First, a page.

Accessibility navigation

Task communicative function and oral fluency of L1 and L2 speakers

Morrison, A. and Tavakoli, P. ORCID: (2023) Task communicative function and oral fluency of L1 and L2 speakers. Modern Language Journal. ISSN 1540-4781

Text (Open Access) - Published Version
· Available under License Creative Commons Attribution.
· Please see our End User Agreement before downloading.

[img] Text - Accepted Version
· Restricted to Repository staff only


It is advisable to refer to the publisher's version if you intend to cite from this work. See Guidance on citing.

To link to this item DOI: 10.1111/modl.12883


To respond to recent calls for examining oral fluency from a broader social and communicative perspective, the current study aimed at investigating the effects of task communicative function on L2 and L1 speakers’ fluency. Designing tasks that represent three different communicative functions (Congratulation, Bad News and Complaint), we collected data from 40 Spanish L2 learners of English, 20 L1 English speakers, and 20 L1 Spanish speakers. The data were analysed for a range of measures of speed, composite, breakdown and repair fluency. Results of the statistical analyses (descriptive, MANOVA and two-way-mixed ANOVAs) suggested that task communicative function had an impact on the speakers’ performance with Bad News eliciting the slowest speech and most mid-clause pauses, and Complaint the fastest with fewest end-clause pauses. Significant differences were observed across the tasks for speech rate and end-clause pauses in L1 English group, but the results were non-significant for task effects in L1 Spanish and L2 English groups. The three language groups’ fluency was statistically different highlighting a) cross-linguistic differences between L1 Spanish and L1 English, and b) differences between L1 and L2 English speakers.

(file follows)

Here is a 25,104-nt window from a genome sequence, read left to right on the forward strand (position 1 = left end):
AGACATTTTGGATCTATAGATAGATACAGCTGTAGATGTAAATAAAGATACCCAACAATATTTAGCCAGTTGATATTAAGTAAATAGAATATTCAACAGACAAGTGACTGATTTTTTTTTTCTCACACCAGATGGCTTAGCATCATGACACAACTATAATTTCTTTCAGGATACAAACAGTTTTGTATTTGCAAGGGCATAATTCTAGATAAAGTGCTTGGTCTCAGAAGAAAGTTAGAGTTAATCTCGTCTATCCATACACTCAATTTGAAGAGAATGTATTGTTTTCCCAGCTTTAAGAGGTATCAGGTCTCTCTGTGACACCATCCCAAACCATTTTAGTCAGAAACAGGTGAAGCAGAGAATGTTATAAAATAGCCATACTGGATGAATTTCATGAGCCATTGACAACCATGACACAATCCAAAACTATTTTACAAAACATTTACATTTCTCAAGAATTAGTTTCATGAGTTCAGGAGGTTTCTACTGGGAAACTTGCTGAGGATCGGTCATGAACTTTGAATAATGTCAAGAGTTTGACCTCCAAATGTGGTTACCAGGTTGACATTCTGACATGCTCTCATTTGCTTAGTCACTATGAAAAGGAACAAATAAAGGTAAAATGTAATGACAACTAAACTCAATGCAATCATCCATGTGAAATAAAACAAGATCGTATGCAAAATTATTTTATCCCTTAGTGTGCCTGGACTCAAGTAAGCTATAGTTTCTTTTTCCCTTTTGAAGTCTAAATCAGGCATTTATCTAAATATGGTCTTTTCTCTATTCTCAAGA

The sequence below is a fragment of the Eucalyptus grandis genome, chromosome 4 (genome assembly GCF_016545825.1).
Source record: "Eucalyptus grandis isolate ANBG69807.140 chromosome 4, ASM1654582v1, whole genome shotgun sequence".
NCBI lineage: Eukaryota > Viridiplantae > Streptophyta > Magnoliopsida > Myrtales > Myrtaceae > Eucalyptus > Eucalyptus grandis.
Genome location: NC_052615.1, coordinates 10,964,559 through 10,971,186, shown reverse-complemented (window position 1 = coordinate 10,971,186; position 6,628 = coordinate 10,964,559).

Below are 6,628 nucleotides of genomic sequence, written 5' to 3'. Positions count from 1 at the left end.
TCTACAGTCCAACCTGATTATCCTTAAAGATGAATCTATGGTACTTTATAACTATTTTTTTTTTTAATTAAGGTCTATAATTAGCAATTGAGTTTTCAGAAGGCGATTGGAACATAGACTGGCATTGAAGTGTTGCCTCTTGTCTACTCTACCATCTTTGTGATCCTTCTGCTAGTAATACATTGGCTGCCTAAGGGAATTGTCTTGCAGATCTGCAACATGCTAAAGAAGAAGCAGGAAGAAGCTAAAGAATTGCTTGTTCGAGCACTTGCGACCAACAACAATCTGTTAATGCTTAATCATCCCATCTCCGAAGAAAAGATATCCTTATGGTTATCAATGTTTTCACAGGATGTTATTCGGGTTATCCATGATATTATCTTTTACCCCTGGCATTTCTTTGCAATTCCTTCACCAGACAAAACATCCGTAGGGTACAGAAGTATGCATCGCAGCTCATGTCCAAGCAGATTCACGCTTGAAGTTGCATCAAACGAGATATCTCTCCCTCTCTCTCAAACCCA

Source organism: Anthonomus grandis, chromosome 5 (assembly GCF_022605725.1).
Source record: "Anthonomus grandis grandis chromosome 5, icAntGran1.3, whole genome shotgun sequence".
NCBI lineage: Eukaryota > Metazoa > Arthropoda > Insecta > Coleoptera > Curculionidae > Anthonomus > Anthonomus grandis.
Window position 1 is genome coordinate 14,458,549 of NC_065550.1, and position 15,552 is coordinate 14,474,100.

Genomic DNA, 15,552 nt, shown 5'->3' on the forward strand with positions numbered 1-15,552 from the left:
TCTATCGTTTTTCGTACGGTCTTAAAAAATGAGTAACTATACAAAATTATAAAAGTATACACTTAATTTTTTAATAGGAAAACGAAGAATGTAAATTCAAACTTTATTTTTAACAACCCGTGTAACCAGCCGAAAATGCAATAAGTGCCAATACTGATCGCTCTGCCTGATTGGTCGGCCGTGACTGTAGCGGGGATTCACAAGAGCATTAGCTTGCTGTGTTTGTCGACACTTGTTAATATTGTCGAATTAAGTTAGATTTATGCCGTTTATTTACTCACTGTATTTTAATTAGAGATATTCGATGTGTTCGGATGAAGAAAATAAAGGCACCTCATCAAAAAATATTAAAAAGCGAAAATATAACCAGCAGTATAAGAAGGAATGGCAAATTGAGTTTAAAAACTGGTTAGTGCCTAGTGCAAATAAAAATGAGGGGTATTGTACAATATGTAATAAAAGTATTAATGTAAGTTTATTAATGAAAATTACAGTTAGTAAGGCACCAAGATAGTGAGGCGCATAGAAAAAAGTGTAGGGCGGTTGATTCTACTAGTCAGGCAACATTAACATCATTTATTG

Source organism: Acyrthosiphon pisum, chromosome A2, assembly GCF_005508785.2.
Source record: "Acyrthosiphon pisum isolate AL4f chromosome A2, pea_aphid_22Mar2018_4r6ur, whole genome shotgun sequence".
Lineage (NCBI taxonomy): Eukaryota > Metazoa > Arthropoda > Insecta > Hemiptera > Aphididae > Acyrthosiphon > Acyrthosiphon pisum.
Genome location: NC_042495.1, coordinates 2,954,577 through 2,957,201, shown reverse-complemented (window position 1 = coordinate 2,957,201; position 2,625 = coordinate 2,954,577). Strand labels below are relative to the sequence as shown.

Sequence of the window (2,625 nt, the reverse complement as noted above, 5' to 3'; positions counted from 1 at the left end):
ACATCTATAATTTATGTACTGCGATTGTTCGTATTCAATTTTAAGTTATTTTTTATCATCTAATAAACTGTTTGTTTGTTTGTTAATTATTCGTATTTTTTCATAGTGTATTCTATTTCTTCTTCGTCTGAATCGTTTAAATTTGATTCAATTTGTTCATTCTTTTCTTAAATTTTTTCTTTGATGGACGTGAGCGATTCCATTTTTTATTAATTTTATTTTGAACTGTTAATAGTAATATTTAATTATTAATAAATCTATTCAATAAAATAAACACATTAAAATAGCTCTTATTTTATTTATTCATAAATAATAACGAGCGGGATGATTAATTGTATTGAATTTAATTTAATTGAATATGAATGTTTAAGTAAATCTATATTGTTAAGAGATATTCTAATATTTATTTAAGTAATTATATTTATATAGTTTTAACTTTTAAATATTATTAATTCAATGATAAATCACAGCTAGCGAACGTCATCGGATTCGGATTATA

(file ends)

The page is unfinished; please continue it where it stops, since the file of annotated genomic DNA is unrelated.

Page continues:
Item Type:Article
Divisions:Interdisciplinary Research Centres (IDRCs) > Centre for Literacy and Multilingualism (CeLM)
Arts, Humanities and Social Science > School of Literature and Languages > English Language and Applied Linguistics
ID Code:113206


Downloads per month over past year

University Staff: Request a correction | Centaur Editors: Update this record

Page navigation